Macedo, H. (1960). ''Vergleichende Untersuchungen an Arten der Gattung Telmatobius.'' Zeitschrift für Wissenschaftliche Zoologie, 163, 355-396.

Merino-Viteri, A., Coloma, L. A., Almendáriz, A. (2005). ''Los Telmatobius (Leptodactylidae) de los Andes de Ecuador y su disminución poblacional.'' Monografías de Herpetología, 7, 9-37.

Perez Bejar, M. E. (2005). ''Cria en cautividad y uso sostenible de la rana gigante del Lago Titicaca (Telmatobius culeus).'' Mono­grafias de Herpetologia, 7, 261-271.

Pérez, M. B. (1998). Dieta y ciclo gametogénico anual de Telmatobius culeus (Anura, Leptodactylidae) en el Lago Titicaca (Huiñaimarca). Tesis de Licenciatura, Universidad Mayor de San Andrés, La Paz, Bolivia.

Ruiz, G., Rosenmann, M., and Veloso, A. (1983). ''Respiratory and hematological adaptations to high altitude in Telmatobius frogs from the Chilean Andes.'' Comparative Biochemistry and Physiology, 76A(1), 109-113.

Seimon, T. A., Hoernig, G., Sowell, P., Halloy, S., and Seimon, A. (2005). ''Identification of chytridiomycosis in Telmatobius marmoratus at 4,450 m in the Cordillera Vilcanota of southern Peru.'' Studies on the Andean Frogs of the Genera Telmatobius and Batrachophrynus, Monografías de Herpetología, 7. E. O. Lavilla and I. De La Riva, eds., Asociación Herpetológica Española, Valencia.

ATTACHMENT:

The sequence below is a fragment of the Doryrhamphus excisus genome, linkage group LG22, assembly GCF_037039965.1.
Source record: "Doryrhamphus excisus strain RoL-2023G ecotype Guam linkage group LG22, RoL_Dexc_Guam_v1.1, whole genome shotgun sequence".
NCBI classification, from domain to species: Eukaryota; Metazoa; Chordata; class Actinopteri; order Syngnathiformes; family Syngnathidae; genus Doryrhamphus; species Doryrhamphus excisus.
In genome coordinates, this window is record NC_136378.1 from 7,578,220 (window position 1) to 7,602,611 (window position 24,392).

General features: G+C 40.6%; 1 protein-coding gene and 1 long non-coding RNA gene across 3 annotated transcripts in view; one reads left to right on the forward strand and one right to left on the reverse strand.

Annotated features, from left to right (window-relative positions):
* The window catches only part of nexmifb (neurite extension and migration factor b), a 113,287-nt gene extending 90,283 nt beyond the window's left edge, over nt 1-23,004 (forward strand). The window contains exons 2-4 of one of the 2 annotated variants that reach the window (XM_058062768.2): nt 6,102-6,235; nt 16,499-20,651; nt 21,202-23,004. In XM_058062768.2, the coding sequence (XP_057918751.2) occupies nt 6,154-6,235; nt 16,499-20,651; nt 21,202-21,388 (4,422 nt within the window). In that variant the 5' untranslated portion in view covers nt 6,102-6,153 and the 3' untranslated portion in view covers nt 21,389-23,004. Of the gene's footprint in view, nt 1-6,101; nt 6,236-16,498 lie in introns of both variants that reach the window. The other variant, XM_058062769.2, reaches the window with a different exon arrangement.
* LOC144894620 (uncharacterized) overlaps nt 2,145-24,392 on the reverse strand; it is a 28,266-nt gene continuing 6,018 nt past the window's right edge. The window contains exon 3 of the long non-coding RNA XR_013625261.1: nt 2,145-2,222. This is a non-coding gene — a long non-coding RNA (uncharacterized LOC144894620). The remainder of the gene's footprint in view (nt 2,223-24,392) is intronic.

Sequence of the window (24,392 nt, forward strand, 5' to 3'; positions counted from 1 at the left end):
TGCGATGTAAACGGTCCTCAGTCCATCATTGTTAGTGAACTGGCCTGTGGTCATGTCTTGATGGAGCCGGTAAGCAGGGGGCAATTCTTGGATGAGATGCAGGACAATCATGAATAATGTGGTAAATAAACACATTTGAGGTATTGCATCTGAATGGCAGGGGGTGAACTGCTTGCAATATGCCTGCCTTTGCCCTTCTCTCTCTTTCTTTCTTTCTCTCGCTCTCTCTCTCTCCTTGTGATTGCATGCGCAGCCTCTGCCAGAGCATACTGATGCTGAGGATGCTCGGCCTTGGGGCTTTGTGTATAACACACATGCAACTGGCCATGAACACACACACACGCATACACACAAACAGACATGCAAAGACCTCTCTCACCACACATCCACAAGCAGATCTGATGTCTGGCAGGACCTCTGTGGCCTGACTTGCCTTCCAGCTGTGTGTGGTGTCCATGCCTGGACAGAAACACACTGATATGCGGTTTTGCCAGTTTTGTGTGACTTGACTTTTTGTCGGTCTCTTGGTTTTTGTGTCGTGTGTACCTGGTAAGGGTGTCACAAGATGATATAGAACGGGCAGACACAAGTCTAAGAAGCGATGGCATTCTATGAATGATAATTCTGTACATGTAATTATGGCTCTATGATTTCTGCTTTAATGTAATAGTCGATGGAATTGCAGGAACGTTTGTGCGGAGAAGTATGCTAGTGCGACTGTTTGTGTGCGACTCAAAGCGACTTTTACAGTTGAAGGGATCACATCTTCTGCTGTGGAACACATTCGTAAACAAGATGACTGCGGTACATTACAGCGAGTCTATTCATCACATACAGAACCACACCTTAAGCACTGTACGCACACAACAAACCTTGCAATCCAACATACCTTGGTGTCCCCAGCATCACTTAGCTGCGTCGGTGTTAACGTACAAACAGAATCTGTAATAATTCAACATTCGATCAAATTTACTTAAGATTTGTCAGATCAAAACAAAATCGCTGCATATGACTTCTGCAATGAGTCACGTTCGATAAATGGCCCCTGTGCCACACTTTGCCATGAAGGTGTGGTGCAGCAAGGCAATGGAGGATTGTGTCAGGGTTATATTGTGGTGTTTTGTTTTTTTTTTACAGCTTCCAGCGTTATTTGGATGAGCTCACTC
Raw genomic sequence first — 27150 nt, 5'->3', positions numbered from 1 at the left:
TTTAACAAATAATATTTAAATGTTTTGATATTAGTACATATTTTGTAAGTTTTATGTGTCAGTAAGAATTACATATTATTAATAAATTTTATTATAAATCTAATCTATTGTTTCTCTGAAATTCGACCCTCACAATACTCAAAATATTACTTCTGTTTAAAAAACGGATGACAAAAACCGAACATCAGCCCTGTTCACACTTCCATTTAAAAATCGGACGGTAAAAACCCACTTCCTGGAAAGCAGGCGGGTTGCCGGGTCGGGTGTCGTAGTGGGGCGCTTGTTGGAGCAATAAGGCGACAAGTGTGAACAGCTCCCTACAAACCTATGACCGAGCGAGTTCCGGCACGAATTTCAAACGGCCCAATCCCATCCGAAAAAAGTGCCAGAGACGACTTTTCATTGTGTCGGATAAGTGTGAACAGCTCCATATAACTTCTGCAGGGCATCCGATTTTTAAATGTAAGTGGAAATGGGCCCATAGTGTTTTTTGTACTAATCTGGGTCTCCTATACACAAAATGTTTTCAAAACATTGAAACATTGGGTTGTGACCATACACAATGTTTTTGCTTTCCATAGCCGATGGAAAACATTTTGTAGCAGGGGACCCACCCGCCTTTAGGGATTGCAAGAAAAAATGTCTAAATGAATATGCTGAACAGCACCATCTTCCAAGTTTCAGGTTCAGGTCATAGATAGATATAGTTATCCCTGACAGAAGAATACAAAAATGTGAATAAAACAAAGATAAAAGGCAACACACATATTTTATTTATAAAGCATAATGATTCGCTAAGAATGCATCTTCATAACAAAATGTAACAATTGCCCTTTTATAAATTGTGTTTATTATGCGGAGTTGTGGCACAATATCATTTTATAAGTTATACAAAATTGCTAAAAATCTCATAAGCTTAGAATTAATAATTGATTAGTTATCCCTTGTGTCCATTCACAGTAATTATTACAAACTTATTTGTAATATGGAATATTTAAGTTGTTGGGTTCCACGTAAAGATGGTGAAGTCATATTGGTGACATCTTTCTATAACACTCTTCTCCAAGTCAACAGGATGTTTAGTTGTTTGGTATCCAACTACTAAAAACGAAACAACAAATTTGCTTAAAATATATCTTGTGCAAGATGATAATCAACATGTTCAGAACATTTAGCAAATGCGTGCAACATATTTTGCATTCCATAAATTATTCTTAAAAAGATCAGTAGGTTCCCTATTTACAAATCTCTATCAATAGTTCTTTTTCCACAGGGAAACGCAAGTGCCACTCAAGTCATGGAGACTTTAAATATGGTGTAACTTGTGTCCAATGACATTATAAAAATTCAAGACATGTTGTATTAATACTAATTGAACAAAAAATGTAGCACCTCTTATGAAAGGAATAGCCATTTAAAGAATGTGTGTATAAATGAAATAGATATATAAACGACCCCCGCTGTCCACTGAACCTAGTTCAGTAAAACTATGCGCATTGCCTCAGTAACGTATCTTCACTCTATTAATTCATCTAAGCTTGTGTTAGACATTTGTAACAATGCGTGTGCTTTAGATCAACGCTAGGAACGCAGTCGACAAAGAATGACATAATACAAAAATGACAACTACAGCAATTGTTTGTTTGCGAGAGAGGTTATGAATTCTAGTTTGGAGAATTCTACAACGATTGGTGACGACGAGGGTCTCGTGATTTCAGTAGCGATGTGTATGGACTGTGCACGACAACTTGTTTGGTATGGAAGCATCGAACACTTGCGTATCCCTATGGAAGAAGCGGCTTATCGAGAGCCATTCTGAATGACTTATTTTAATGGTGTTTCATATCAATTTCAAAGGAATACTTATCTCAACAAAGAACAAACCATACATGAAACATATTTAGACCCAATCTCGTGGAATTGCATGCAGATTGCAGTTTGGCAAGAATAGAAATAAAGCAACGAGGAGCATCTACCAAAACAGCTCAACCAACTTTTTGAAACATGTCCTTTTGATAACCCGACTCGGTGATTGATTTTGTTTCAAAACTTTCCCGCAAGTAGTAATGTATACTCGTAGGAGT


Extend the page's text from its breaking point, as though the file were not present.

Seimon, T. A., Seimon, A., Daszak, P., Halloys, S. R. P., Schloegel, L. M., Aguilar, C., Sowell, P., Hyatt, A. D., Konecky, B., and Simmons, J. E. (2007). ''Upward range extension of Andean anurans and chytridiomycosis to extreme elevations in response to tropical deglaciation.'' Global Change Biology, 13, 288-299.

Sinsch, U., Salas, A. W., and Canales, V. (1995). ''Reassessment of central Peruvian Telmatobiinae (genera Batrachophrynus and Telmatobius). I. Morphometry and classification. .'' Alytes, 13, 14-44.

Stuart, S., Hoffmann, M., Chanson, J., Cox, N., Berridge, R., Ramani, P., Young, B. (eds) (2008). Threatened Amphibians of the World. Lynx Edicions, IUCN, and Conservation International, Barcelona, Spain; Gland, Switzerland; and Arlington, Virginia, USA.

Originally submitted by: Deborah Lee (first posted 2010-04-23)
Edited by: Michelle S. Koo, Kellie Whittaker, Ann T. Chang (2023-02-26)

Species Account Citation: AmphibiaWeb 2023 Telmatobius culeus: Titicaca Water Frog <> University of California, Berkeley, CA, USA. Accessed Jun 16, 2024.

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Citation: AmphibiaWeb. 2024. <> University of California, Berkeley, CA, USA. Accessed 16 Jun 2024.